Additionally, the government could strengthen publishers’ ability to negotiate with Facebook and Google, says Cairncross.
“To allow publishers to negotiate as an industry, the government would have to grant them an exemption from existing anti-cartel rules. This would allow them to develop a common front and agree among themselves what kind of terms of trade, including payments, would be satisfactory.”
Cairncross delivers four revenue takeaways. “Simply plumping for scale is unlikely to generate substantial advertising revenue for any but the largest publishers; news publishers must get better at differentiating their advertising space from other online sites; the potential to increase advertising revenue is uneven across news publishers, and especially dim for smaller and local publishers; the lack of transparency in the online advertising market makes it even harder for news publishers and advertisers alike to assess the effectiveness of different options.”
As the current advertising ecosystem has its problems, many media titles are diversifying their income by courting paid subscriptions from readers. The largest, most respected titles, like The Wall Street Journal, are finding this approach is helping them reach more readers.
The report claims that the data of logged in users could be worth more to publishers than the actual subscription payment.
“The more publishers can discover about their readers, the more compelling their offer to advertisers and their ability to compete with platforms such as Google and Facebook.”
Digital subscriptions have not yet been embraced by UK mid-market or tabloid newspapers, which are still largely tooled for scale. Furthermore, there seems to be little appetite in the UK to embrace payments according to the Reuters Institute Digital News Report 2018.
Only 7% of UK adults said they have paid for news online while 73% of UK adults say they are unlikely to pay for online news in the next 12 months, meaning this trend looks set to continue. Nonetheless, Dominic Young, founder and chief executive of publisher payment platform Agate said: “Ultimately, the thing which will save the media is the media itself. Advertising cannot be the primary revenue source for the news media. But, the industry needs a payment option other than subscriptions, with most people in the ‘middle majority’ who are unwilling to invest in multiple subscriptions, but not unwilling to pay at all.”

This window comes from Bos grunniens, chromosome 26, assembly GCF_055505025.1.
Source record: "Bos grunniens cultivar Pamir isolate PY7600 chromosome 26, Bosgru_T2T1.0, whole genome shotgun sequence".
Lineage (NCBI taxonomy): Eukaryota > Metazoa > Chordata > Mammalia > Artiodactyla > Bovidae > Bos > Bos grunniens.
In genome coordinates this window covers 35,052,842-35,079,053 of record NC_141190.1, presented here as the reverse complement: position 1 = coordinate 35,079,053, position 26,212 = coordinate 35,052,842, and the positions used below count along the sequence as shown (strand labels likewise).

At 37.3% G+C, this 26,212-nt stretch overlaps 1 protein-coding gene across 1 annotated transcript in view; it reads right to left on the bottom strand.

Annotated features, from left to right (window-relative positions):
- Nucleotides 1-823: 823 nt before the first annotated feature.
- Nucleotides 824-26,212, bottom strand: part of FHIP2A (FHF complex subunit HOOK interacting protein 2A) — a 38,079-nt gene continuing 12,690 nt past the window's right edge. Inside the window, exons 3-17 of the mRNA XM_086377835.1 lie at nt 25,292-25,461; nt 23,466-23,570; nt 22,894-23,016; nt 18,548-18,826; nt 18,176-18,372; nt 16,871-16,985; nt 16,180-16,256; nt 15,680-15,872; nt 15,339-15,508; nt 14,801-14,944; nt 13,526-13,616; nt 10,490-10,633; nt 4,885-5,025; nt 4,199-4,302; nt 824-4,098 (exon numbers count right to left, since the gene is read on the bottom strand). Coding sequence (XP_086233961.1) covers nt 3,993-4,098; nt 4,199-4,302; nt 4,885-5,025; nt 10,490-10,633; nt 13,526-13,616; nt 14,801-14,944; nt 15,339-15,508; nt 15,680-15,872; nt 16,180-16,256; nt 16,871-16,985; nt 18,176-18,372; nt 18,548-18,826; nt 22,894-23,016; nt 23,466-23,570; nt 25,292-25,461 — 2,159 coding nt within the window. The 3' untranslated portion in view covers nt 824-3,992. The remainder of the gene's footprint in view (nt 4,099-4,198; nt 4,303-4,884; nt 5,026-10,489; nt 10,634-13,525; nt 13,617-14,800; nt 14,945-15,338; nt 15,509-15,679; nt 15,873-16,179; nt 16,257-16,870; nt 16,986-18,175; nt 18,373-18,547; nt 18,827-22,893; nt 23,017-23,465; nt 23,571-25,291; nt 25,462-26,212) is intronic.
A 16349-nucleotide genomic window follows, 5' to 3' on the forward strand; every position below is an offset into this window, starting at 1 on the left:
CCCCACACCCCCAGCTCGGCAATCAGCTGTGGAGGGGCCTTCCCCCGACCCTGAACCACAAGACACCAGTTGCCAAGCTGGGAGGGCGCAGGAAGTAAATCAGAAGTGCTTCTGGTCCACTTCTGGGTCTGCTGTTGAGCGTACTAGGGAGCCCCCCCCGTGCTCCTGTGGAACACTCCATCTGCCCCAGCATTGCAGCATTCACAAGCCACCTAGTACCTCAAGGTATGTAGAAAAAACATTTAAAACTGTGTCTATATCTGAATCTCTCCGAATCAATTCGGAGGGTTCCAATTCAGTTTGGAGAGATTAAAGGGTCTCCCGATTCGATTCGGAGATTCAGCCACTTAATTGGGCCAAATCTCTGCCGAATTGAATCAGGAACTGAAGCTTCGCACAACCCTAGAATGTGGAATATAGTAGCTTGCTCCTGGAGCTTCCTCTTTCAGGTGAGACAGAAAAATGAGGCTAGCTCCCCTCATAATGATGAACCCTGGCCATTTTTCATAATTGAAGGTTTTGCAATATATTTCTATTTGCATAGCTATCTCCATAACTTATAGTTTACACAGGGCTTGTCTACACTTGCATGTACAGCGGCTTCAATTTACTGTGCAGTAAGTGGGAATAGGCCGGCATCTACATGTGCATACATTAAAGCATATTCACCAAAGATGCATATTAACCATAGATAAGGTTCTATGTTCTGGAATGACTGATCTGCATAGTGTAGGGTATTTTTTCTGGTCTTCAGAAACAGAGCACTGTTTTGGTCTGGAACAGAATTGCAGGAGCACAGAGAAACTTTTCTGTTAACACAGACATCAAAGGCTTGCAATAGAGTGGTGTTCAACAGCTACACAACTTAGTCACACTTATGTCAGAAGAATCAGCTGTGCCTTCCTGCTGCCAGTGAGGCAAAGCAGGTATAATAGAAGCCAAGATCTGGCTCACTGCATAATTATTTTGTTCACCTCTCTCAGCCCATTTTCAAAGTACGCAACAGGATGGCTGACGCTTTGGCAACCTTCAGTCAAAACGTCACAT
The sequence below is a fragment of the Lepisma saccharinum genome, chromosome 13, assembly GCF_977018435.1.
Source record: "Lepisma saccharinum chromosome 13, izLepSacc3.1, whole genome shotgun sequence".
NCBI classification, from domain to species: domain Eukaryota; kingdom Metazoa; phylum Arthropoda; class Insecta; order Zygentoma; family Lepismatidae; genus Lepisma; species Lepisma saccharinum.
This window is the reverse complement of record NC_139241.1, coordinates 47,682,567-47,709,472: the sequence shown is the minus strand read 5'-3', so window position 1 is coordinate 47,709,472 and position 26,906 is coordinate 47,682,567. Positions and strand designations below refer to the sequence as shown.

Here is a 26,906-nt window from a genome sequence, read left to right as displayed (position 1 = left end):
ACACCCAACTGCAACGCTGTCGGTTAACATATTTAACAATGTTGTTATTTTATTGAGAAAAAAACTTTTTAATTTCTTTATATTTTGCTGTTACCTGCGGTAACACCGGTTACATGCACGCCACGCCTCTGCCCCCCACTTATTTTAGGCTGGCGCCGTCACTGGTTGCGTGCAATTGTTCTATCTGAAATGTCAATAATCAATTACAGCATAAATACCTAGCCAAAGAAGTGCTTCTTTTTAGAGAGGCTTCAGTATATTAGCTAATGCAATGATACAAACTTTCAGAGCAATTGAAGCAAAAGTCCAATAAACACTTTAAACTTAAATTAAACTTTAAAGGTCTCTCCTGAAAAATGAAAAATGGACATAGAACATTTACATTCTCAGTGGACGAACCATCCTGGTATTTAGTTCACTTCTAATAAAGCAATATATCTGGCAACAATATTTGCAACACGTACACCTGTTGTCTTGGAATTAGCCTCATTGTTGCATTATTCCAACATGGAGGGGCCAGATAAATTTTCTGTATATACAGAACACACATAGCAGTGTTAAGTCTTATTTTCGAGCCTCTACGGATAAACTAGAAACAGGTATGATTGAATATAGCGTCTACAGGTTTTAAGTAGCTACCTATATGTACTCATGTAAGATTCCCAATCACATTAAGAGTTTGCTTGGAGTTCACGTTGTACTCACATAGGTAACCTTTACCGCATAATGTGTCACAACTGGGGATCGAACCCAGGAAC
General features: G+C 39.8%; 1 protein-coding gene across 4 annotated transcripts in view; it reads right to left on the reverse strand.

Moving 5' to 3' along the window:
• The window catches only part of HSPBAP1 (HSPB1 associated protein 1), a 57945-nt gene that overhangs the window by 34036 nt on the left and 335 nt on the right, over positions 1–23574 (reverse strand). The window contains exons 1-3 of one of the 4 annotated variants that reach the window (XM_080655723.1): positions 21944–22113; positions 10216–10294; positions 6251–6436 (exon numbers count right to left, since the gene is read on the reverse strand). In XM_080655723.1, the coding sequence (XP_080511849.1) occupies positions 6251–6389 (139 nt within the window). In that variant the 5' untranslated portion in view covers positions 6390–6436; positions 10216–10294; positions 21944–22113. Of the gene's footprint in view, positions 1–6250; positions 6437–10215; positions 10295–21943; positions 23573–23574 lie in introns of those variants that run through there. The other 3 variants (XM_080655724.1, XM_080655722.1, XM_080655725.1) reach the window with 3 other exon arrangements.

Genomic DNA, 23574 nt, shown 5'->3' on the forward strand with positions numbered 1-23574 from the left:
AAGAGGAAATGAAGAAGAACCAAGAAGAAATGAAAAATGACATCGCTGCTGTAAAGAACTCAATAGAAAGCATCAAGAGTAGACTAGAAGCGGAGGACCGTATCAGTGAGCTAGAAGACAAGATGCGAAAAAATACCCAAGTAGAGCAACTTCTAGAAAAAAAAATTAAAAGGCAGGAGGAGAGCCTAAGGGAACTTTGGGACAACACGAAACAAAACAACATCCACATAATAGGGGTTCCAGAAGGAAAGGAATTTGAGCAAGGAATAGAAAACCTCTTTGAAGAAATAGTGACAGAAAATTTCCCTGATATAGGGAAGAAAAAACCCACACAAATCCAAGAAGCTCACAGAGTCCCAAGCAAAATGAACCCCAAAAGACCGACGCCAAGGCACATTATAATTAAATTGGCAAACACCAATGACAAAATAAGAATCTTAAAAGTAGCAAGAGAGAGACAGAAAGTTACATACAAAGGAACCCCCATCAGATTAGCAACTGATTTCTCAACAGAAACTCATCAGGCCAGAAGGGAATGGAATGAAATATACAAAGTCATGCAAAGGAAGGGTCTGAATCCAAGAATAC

The relationship with Facebook and Google
One anonymous publisher signified how this dependency on the duopoly has made them vulnerable to algorithmic changes that could sink their content.
It told the report: “Facebook say one thing and then change their mind and they do something else and all the preparation and money you have spent is wasted. You don’t know where you are with them or what they will do next.” A commonly cited example is the Facebook algorithm change early in 2018 that reportedly retired more than one viral news publisher tooled for shares
The report summarises: “The overall position online of Google and Facebook appears to be directly impeding the ability of news publishers to develop successful business strategies. Whether or not the current monetary exchange between platforms and publishers is fair, the platforms’ position allows them to take decisions with significant impact on publishers, but with little to no engagement with them.”
Rowly Bourne, founder of Rezonence, a startup helping publishers better monetise user data and a consultant to Cairncross, offered his views on the findings.
“I fear it is unlikely that consumer payments will be the answer for the mass market… [but] brands and advertisers, who have been struggling to engage with consumers in a trustworthy and transparent manner should see this as fantastic news and a great opportunity.”
The News Media Association said: “We look forward to engaging with the government to discuss the Cairncross recommendations in more detail and how these should be taken forward as a matter of urgency to ensure they support independent journalism delivered by a strong and sustainable press.”
Simon Woodcock, media sector specialist at management consultancy Vendigital, pointed the finger at the duopoly’s role in funding the media. “The main problem is that advertising revenues are no longer finding their way into the pockets of publishers. Instead they are benefiting digital platforms such as Facebook and Google.
“While increasing regulation of news content may be needed to address this, the biggest responsibility for protecting quality journalism lies with corporate brand owners who must be encouraged to take a long-term view; backing quality content and placing their brand alongside trusted reporting. In doing so, they could position their brand as a responsible supporter of sustainable, quality journalism.”
Facebook has started making moves to address some of the concerns outlined in the report. In 2019, it will invest £229m in local news globally for three years. It has put down £4.5m in the UK to train a new wave of journalists with the NCTJ. Google has invested €94m to digital media projects over three years in bid to ‘help journalism thrive’ as part of its Google Digital News Innovation fund.
Nonetheless, amid increasing regulator interest globally and the fallout from scandals like Cambridge Analytica, these tech giants may find themselves having to do more to appease governments – and a media covering seemingly stacking scandals.
The report also called for the Competition and Markets Authority (CMA) to conduct a market study of the online advertising industry – an exploration which could come to hurt the duopoly’s income.